How To Train Your Cat To Stop Scratching Furniture

If you’re a cat owner, you’ve probably noticed that your furry friend has a few destructive habits. Scratching is one of them. If you’re like me, you likely don’t mind when your cat scratches on its scratching post. 

However, when your kitty starts scratching up the furniture, it can become a problem. Fortunately, there are some simple ways to train cats to stop scratching furniture altogether!

How To Keep Cats From Scratching Furniture | Chewtorials
Key Takeaways
– Training your cat to stop scratching your furniture is possible and can improve your relationship with your feline friend.
– Litter box training is a crucial aspect of cat training that can help reduce the risk of accidents and maintain a healthy home environment.
– Guidelines are available to help you train your cat more effectively and avoid common mistakes.
– Redirection, positive reinforcement, and consistency are key to successful cat training.
– Resources are available to help you learn more about training your cat and providing a happy and healthy environment for your furry friend.

Determine Why Your Cat Is Scratching In The First Place

There are a number of reasons why your cat may be scratching in this location. Cats scratch to remove dead skin and sharpen their claws, so if your cat is scratching the furniture, it could be because he or she is feeling itchy.

Another reason for scratching is territorial marking; cats use their claws to mark territory in order to (hopefully) prevent other cats from encroaching on that area. 

Cats also scratch when they want attention from their owners, so if you notice them doing this after you’ve been away for a while, it might mean that they’re looking for some love!

If you’re not sure why exactly your cat has chosen such an odd place as the furniture at home and especially if it bothers you it’s always best to ask your vet whether there’s anything else going on with him or her.

The benefits of training your cat are endless. According to our article on why it’s worth the effort, training can help reduce destructive behavior and improve the bond between you and your feline friend.

Make Your Home Less Inviting For Scratching

While you’re working on the basics, it’s also helpful to make sure that your cat doesn’t have access to any furniture or other items they can scratch. If you have a choice, putting their scratching post near the location where they like to scratch is ideal. 

If not, try placing the post in the center of a room where they are less likely to go near furniture. You may also want to consider covering upholstery with plastic carpet runners or placing double-sided tape on areas where cats often scratch.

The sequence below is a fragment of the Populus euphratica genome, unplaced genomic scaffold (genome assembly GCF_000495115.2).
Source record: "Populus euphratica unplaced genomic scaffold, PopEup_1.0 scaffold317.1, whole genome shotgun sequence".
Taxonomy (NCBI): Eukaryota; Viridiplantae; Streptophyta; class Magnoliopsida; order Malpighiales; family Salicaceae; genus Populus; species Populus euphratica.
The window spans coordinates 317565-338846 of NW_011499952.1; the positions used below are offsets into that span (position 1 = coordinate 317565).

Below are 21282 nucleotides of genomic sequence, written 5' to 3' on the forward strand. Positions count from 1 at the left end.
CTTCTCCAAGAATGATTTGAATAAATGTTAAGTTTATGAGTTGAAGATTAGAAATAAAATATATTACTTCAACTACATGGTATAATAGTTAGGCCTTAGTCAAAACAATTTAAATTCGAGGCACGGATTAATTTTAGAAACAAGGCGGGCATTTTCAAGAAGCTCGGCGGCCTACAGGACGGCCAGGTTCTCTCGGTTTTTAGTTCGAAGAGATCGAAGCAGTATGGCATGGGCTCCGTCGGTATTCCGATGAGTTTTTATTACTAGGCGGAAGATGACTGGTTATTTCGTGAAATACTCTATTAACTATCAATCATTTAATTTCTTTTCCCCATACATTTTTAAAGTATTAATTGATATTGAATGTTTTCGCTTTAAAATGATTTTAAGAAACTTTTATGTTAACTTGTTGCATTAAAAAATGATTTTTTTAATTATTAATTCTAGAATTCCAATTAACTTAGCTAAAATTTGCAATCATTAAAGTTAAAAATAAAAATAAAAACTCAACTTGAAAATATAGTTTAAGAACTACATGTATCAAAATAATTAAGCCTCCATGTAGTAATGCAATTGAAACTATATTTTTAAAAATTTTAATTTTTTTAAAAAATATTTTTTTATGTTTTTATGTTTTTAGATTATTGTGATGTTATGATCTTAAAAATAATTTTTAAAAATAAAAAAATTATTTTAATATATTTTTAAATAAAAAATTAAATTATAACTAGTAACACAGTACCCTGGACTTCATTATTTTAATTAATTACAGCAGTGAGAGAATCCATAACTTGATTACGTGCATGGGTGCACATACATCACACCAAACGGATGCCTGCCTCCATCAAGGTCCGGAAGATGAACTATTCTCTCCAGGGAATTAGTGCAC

The key here is consistency and persistence! Your cat will learn faster if he sees others doing something more than if he only sees you doing it yourself. So get everyone on board with this training plan and remember not to punish your cat for scratching!

Be Patient And Consistent In Your Approach

While it might seem like a daunting task to train your cat, it’s important to remember that cats are not born knowing how to interact with the world around them. 

They learn through observation and trial and error, just like you or I did when we were little. If you’re struggling with this training process, remind yourself that it’s normal for cats to scratch furniture or other surfaces as they explore their surroundings.

Keeping this in mind will help you keep your cool (and avoid yelling at your cat), but also know that consistency is key for successful training! 

Whether you’ve been working on housebreaking a puppy or teaching an adult child some basic skills—being patient with each individual animal is vital for helping them become the best version of themselves.

Litter box training is an essential part of cat training. Our guide on tips and tricks can help you train your cat to use the litter box consistently and correctly.

Ditch Stuffed Toys That Have Interior Seeds

You can use catnip to train your cat to stop scratching furniture. Catnip is a natural herb that cats love, and you can use it in many different ways. First, you need to make sure that the stuffed toys that you have in your home contain no interior seeds or other objects. 

The smell of those things will only encourage your cat to scratch them more often, which can lead her down a path towards destructive behavior. 

Once this has been done and all of the old toys have been removed from sight and scent, it’s time for some fun training!

  • Toss some catnip onto an empty couch cushion or chair (if there are no people sitting on it), then wait for your kitty to come over and investigate what smells so good!
  • Repeat this process several times each day until she gets used to associating these places with the smell of fresh herbs—and don’t worry if your kitty isn’t interested in chasing around after little pieces of leafy plant just yet; sometimes it takes longer than others!
Toy TypeDescription
KONG Cat ToysDurable, bouncy toys made from natural rubber. Can be stuffed with treats or catnip.
SmartyKat Skitter CrittersFuzzy, interactive toys with catnip inside. Comes in a variety of shapes and colors.
Yeowww! Catnip ToysOrganic catnip-filled toys that cats love. Available in fun, colorful shapes like bananas and fish.